Center or end floatation in tandem boat?

We’re starting to use our Royalex Bell Northwind canoe (16’6") on mild whitewater daytrips (in addition to easier river canoe camping). I’d like to add some floatation.

Are 30" end bags sufficient? If so, I could also use them on camping trips. Although: Does anyone actually do that? I would also have to drill the boat.

Or does a center bag make more sense? 49" inflated is the longest I could find, but I have space for about 58". I could use the 6 D-rings already in the boat, plus the three thwarts, for lashing in the bag.

Center bag
end bags aren’t enough flotation… that center compartment has a lot of volume

People typically do not use center flotation on camping trips. Packs packed properly do hold air… It is important to secure them in the boat.

So never have an empty center…that’s all.

Around here people are thrifty and often use truck inner tubes for the center.

Big boat can hold a lot of water
The end bags will keep the boat afloat, so it depends what you mean by sufficient. The thing is, a big tandem can hold a lot of water. The more air, or as KM alludes, gear, bags you have in the boat, the less room there is for water.

I have seen boats that are not only bagged ends and center, but have had foam installed along the sides where the paddlers sit.

It’s really hard to paddle the boat when it is full of water, or even partially full. The boat is very tippy, and it weighs a ton, so it moves slow. Then if you can get it to an eddy, when you turn, all the water wants to keep going downstream, and will rush to the downstream side and try to turn the boat over. The more airbags in the boat, the less room there is for water. I suggest using both center and end bags.


End bags versus center bag

– Last Updated: Nov-12-16 6:55 PM EST –

As has been well pointed out, the more flotation the better, but given the paddling conditions you describe (and assuming I'm picturing things correctly), I don't envision you plunging through big waves and then trying to paddle a swamped boat to safety as much as I picture you flipping over and then hoping your capsized boat doesn't get pinned before you get the chance to pull it to safety.

Obviously a single big center bag will displace more water than a pair of end bags. Also, it might be hard to get very much inflation of an end bag in the stern (there's not much volume in the space behind the seat), and depending on the boat and how the bow paddler is positioned (kneeling versus sitting), the end bag there might take away from their foot room.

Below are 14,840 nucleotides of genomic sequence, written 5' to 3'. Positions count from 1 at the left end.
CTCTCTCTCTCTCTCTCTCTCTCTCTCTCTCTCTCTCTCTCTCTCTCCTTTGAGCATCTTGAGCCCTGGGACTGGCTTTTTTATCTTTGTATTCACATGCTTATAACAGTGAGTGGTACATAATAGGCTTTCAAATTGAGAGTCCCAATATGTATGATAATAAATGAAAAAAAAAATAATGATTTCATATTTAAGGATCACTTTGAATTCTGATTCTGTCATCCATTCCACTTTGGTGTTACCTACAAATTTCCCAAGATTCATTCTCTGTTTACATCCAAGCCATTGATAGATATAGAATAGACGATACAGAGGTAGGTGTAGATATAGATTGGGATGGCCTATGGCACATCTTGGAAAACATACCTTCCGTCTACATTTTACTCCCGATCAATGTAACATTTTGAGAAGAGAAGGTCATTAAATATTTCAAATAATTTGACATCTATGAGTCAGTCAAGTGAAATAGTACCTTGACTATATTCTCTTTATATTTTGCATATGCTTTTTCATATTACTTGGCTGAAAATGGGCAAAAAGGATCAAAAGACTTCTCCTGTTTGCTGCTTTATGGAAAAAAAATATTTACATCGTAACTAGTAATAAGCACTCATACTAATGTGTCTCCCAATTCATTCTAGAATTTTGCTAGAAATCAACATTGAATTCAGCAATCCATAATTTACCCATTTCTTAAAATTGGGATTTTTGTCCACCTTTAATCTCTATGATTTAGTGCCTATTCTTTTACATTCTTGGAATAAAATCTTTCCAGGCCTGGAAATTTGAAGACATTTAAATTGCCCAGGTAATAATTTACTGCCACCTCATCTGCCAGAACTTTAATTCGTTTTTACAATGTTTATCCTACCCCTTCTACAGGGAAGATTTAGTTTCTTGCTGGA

Given your one-or-the-other comparison and my idea that you probably don't have a really great need for as much flotation as you can get, I'd say a center bag is a better minimalist approach than just a pair of end bags. Naturally it still doesn't hurt to have both. It's just that the center bag will contribute more.

I agree, center bag does more.
And , because it is wider, it gives you more stability when swamped and therefore less chance of swimming.

Here’s my Mohawk set up with center and end bags:

I keep the end bags in all the time. I only put the center bag in when I think I need it.

You can find installation instructions for end and center bags here:

the more flotation the better

on the ground

– Last Updated: Nov-14-16 8:31 PM EST –

need to pack hull with gear n shift positions into effective use age leaving only enough foot/kneel room.

then the left space is air bag space.

the problem is:

weight optimally goes to center boat

but air bags to bow stern leave water center when swamping with a pendula effect for floating. ???

is possible reducing center air bag accommodating 2 NRS size harness dry bags for aft of air bag then adding bow n stern air bags. NRS bags hold air.

air bags are a positive move like flu shots n snow tires.

! I DIY but....